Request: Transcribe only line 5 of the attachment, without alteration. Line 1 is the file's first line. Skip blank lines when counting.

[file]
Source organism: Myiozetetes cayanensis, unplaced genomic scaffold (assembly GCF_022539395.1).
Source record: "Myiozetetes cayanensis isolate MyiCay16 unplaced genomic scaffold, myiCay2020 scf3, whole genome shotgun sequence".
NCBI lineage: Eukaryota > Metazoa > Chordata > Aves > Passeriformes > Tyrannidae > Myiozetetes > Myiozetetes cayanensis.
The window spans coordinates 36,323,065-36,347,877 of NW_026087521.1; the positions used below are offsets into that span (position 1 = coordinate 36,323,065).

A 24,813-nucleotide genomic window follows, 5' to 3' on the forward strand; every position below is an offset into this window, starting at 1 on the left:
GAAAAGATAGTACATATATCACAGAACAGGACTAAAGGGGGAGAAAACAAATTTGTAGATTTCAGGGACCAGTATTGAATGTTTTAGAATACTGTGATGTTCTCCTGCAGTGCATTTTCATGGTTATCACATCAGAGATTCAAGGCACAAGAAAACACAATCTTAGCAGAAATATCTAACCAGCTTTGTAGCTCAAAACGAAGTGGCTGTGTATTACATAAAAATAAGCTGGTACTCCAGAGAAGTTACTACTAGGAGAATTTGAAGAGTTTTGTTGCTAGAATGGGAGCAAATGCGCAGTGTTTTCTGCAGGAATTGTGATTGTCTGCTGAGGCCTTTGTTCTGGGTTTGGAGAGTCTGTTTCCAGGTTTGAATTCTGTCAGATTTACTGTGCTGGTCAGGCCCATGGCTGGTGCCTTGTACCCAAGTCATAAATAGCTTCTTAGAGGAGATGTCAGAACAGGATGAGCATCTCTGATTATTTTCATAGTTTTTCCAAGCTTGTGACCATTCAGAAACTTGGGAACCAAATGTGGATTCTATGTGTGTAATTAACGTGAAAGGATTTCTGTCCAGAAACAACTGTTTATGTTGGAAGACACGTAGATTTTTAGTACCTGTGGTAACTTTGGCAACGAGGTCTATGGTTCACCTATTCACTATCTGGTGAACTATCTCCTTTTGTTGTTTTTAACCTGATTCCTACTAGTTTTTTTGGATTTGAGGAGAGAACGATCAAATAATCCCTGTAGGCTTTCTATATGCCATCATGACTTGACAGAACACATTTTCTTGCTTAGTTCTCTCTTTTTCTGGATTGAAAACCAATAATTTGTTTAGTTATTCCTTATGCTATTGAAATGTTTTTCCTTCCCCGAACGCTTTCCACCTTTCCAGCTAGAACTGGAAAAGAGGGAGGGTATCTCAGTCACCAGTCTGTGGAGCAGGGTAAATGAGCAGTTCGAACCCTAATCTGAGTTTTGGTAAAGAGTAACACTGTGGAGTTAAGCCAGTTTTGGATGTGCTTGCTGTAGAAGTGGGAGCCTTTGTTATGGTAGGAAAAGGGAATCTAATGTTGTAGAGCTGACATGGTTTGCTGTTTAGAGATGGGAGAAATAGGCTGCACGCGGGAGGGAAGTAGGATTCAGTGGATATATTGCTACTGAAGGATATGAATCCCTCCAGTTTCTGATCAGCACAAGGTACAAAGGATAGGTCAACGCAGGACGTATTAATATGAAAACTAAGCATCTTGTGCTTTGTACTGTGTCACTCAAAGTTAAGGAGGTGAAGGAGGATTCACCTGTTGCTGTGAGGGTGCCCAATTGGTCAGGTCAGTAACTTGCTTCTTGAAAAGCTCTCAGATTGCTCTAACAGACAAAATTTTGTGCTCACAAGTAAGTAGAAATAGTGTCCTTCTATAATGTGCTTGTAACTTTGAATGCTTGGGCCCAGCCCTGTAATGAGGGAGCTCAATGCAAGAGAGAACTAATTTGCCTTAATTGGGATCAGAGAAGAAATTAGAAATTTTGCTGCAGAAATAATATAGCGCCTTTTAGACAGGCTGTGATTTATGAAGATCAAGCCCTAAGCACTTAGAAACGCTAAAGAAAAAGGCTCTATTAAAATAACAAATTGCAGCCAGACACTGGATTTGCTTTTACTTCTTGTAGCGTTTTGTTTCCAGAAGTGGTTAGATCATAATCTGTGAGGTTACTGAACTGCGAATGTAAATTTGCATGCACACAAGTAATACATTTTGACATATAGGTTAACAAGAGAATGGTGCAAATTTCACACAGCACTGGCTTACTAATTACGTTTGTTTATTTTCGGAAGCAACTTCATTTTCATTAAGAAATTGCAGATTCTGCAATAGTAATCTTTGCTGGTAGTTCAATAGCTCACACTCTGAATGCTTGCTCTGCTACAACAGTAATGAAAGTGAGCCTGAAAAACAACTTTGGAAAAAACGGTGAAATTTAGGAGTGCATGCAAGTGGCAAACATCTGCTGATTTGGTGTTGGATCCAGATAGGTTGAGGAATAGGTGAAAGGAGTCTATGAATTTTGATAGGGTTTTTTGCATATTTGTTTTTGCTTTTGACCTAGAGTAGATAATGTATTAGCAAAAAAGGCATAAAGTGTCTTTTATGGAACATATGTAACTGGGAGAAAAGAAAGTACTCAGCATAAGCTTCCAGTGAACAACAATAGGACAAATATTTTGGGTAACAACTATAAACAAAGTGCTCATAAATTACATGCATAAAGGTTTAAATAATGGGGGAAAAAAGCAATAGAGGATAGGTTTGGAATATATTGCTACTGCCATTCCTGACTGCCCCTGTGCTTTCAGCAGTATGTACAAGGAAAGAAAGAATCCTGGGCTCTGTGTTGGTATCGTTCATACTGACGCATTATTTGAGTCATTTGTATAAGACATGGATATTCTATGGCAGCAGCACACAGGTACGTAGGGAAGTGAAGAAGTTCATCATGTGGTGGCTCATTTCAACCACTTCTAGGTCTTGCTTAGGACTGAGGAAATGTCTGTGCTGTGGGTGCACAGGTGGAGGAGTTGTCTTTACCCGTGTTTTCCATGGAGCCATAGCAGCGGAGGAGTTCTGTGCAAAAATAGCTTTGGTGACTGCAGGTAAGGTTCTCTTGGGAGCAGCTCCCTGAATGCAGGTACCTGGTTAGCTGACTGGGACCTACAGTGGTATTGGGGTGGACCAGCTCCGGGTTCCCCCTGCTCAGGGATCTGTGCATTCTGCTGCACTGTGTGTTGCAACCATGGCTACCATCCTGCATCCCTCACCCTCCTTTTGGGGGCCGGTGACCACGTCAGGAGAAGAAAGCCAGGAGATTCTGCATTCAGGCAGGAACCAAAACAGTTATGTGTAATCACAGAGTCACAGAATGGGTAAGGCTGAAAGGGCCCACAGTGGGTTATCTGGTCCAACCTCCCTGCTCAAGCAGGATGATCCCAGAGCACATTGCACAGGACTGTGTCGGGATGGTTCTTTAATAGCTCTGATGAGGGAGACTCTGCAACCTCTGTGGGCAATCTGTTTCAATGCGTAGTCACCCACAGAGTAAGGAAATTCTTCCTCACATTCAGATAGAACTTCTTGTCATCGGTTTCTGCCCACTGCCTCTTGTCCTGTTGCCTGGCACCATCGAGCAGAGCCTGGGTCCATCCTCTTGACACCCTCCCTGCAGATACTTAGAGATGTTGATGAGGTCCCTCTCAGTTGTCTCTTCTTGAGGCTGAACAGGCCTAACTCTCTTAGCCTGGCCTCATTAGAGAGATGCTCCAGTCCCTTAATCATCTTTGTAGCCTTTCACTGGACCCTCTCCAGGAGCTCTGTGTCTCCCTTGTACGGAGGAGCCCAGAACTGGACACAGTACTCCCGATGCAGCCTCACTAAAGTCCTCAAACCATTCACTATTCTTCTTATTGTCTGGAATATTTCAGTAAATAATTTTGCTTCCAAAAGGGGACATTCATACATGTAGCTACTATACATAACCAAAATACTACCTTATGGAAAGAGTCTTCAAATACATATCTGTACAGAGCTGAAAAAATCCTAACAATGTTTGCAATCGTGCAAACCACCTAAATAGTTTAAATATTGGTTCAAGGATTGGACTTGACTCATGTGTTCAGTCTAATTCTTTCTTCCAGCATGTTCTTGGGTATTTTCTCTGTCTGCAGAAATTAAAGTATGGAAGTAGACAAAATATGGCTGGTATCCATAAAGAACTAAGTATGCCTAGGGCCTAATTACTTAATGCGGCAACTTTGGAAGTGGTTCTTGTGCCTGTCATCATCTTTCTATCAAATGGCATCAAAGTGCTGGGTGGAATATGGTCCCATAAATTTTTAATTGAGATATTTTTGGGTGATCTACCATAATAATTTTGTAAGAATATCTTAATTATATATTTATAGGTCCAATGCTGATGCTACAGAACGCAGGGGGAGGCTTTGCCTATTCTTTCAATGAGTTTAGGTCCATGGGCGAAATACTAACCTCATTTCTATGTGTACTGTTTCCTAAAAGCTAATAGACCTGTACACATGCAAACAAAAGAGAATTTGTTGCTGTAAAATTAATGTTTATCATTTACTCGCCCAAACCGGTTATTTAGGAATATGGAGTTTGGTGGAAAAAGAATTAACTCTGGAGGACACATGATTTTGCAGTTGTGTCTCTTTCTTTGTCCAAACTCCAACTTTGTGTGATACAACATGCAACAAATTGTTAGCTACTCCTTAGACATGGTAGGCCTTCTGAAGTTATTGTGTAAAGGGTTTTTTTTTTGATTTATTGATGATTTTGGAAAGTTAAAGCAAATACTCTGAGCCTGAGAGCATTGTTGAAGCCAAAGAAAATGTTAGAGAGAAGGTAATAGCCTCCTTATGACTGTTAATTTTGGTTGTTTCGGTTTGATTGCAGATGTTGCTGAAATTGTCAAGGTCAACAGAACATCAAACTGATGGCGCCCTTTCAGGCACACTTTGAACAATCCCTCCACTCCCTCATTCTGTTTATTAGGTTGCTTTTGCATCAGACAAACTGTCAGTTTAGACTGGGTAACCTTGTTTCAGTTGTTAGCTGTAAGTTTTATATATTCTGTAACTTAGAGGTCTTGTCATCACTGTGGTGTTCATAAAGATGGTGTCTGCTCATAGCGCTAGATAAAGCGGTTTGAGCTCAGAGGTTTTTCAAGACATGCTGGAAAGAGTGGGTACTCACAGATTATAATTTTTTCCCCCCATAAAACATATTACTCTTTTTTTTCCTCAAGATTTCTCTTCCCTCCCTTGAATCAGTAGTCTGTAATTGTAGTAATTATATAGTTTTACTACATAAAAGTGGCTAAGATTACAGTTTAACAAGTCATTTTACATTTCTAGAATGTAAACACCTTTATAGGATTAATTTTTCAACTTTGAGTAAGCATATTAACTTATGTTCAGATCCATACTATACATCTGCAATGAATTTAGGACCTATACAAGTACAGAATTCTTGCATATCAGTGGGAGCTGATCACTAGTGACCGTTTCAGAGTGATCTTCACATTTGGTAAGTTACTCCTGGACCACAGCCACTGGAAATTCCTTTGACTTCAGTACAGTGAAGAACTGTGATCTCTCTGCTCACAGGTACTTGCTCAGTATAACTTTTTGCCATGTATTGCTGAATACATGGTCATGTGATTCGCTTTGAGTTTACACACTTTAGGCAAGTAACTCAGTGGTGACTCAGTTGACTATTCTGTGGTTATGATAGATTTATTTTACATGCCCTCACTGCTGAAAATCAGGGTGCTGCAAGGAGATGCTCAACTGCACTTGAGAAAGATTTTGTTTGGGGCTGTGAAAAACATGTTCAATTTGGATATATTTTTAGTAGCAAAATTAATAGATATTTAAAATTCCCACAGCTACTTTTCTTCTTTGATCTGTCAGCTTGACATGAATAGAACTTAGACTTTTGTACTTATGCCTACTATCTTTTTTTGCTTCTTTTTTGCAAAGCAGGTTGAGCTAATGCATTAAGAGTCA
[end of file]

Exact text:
A 24,813-nucleotide genomic window follows, 5' to 3' on the forward strand; every position below is an offset into this window, starting at 1 on the left: